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Asus Chromebox review:

Very good Chrome OS starting point

As for what's inside, you get a 4th-gen 1.4 GHz Intel Celeron 2955U processor, 2GB of memory, integrated Intel HD graphics, and a 16GB M.2 solid-state drive for storage. The system boots in less than 20 seconds, and the combo is powerful enough to efficiently run Chrome and Web apps. Streaming HD video from Hulu Plus or listening to Spotify or Google Play Music while working in other tabs didn't pose any problems, and even under heavy load it stays quiet.

If you're the type to have a couple of dozen tabs going at once, you may want to consider the $370 Intel Core i3 version, which also doubles the RAM and bumps the integrated graphics up to an Intel HD Graphics 4400 chip that can support display resolutions up to 4K. There is a Core i7 version, but that appears to be for Chrome for Meetings only.

Storage space remains 16GB regardless of the model, though. It does support external storage drives, and there's a memory card slot. Two years' use of 100GB on Google Drive storage are included as well, which makes sense, given the cloud-computing nature of the product. And this is a desktop, so you're more likely to always have an Internet connection than with a Chromebook. For doing that, there is dual-band 802.11n Wi-Fi and Gigabit Ethernet.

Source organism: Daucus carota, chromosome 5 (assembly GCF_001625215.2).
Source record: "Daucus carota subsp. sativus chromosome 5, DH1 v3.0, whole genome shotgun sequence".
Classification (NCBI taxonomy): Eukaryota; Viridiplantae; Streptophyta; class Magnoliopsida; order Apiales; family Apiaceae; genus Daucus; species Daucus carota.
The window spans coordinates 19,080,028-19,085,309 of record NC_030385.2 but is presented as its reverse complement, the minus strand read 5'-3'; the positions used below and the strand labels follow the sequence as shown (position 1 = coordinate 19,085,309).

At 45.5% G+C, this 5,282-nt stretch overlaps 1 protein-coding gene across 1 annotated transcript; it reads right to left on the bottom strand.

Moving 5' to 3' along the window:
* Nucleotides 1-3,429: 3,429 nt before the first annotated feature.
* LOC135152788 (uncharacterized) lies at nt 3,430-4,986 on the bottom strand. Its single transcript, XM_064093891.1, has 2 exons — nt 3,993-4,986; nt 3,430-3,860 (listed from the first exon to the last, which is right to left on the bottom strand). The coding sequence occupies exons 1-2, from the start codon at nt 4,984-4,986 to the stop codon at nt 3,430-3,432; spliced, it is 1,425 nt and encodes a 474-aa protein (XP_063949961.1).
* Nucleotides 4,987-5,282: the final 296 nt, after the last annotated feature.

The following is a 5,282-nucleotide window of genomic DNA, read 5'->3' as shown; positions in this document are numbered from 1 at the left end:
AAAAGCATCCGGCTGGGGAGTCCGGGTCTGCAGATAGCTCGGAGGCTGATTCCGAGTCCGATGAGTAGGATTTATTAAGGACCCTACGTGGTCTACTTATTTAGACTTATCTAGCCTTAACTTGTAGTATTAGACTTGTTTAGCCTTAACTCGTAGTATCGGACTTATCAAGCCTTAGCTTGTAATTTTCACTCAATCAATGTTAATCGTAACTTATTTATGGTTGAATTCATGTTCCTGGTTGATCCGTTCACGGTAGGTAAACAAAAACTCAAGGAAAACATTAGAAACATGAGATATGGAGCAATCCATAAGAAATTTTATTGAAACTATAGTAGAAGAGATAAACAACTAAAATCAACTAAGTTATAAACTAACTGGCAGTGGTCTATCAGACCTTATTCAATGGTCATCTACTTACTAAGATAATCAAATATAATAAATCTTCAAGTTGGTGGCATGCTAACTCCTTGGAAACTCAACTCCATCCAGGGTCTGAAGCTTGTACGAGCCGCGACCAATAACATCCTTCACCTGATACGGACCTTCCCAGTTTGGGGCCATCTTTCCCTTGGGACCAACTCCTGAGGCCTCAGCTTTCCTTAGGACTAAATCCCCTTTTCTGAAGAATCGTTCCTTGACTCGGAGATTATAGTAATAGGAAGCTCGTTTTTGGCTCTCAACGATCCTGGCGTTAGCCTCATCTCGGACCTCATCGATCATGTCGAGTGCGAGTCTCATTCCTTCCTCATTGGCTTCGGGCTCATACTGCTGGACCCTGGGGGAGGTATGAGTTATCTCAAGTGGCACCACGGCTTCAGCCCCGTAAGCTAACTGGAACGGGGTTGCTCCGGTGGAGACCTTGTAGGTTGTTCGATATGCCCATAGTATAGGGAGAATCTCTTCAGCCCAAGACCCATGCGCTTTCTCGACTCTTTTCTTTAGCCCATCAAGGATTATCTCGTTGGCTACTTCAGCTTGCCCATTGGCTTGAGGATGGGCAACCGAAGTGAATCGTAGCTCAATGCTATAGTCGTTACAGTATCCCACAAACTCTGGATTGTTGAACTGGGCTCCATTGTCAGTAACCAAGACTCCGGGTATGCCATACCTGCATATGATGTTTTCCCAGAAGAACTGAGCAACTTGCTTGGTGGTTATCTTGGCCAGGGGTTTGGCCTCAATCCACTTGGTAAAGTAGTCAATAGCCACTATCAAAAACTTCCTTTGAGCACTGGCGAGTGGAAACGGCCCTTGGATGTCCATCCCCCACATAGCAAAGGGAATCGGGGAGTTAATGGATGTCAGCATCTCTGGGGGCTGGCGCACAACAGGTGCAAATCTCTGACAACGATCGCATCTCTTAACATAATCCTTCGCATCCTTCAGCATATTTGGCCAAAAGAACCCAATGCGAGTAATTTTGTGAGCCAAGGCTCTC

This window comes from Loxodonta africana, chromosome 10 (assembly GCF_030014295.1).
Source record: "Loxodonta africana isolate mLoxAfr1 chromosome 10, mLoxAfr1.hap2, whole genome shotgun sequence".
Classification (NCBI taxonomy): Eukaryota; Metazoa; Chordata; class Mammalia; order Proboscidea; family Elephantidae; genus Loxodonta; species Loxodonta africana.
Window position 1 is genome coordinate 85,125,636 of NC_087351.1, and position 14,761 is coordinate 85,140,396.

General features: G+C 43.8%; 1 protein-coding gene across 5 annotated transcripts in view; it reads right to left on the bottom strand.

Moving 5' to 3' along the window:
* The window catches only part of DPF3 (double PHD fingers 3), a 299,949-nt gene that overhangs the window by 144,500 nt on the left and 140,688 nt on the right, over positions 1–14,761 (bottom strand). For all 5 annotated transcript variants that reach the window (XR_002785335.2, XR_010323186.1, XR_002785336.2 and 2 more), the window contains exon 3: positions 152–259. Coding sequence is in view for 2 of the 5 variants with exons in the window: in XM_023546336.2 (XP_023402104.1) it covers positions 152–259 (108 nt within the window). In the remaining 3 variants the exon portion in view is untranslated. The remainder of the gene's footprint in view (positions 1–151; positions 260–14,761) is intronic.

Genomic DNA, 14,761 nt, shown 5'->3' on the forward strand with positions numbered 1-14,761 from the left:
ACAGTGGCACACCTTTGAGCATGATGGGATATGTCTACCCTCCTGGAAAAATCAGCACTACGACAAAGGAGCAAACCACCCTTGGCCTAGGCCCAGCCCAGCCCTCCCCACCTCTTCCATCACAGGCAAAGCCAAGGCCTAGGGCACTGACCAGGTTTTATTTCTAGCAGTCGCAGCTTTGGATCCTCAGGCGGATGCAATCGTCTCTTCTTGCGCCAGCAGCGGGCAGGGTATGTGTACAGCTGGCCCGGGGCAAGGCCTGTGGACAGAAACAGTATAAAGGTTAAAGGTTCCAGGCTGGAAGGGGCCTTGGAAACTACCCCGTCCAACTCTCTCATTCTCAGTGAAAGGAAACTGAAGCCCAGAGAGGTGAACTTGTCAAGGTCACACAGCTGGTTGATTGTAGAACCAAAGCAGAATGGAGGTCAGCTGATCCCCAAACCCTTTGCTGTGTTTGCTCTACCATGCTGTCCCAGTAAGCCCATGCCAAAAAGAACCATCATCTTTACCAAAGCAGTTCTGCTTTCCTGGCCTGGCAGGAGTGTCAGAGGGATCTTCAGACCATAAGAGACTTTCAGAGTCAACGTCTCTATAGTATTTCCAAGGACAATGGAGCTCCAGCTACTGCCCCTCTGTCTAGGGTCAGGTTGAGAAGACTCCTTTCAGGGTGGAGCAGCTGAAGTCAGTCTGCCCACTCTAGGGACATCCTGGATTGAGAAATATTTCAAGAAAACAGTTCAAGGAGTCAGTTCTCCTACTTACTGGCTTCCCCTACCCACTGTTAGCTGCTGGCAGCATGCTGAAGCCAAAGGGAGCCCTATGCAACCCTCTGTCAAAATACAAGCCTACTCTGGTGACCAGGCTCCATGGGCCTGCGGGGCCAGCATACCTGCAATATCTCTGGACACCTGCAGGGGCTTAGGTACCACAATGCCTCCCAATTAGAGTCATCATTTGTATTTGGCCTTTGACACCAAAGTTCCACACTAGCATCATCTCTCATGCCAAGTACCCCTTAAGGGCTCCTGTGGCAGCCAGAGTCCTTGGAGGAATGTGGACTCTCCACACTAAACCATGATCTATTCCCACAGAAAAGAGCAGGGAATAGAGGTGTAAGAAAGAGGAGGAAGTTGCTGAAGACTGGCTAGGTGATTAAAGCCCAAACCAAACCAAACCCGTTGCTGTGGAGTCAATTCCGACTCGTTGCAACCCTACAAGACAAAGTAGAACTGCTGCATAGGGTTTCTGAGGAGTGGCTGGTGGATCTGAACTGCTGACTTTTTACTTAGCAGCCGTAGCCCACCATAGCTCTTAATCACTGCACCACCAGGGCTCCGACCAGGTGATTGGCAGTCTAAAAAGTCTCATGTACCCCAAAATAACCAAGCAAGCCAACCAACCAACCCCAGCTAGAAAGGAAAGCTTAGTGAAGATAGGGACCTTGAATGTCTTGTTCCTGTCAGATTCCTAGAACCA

All in all, the Asus Chromebox does what it's supposed to do, does it well, and looks good doing it. But the key question, as always, is whether what it can do is enough for what you need to do.


The easiest way to figure out if either a Chromebox or Chromebook will meet your needs is to install the Chrome browser on your current computer. If you can accomplish everything you need to do on a daily basis, then there's a good chance that you can get by with a device running Chrome OS as a secondary or even your only computer.

This might mean switching from Microsoft Office to Office Online or Google Drive, or dumping Apple iTunes for Google Play, which, depending on your comfort level learning new things, could take some adjustment. (Chrome does have a free secure Remote Desktop app, so you can help a new user through a tough spot if you're considering this for someone who's less tech savvy.)

Google lists out some common app replacements for desktop software, but you can also search the Chrome Web Store to find solutions. There are Web apps that work offline and outside of the browser, too, and, again, anything that runs in the Chrome browser will work on this box.

For home use, a Chromebox makes a nice family computer. Though you'll likely still need a Windows, Mac, or Linux computer to do some things, the security features and the capability to easily set up and manage supervised users is certainly nice to have.

As for business and enterprise use, I can't really say much beyond that a Chromebox looks like a promising solution. Chromebooks and Chromeboxes can basically be used as thin clients, thanks to a VMWare partnership and a new Google Admin console simplifies management. And just as you can limit what your kids have access to, you can limit what apps employees can install or use, and what sites are accessible.

The Chrome OS has come a long way since it showed up in 2011, and the devices running it have improved quite a bit as well. The Asus Chromebox shows off what the platform can do at an affordable price.

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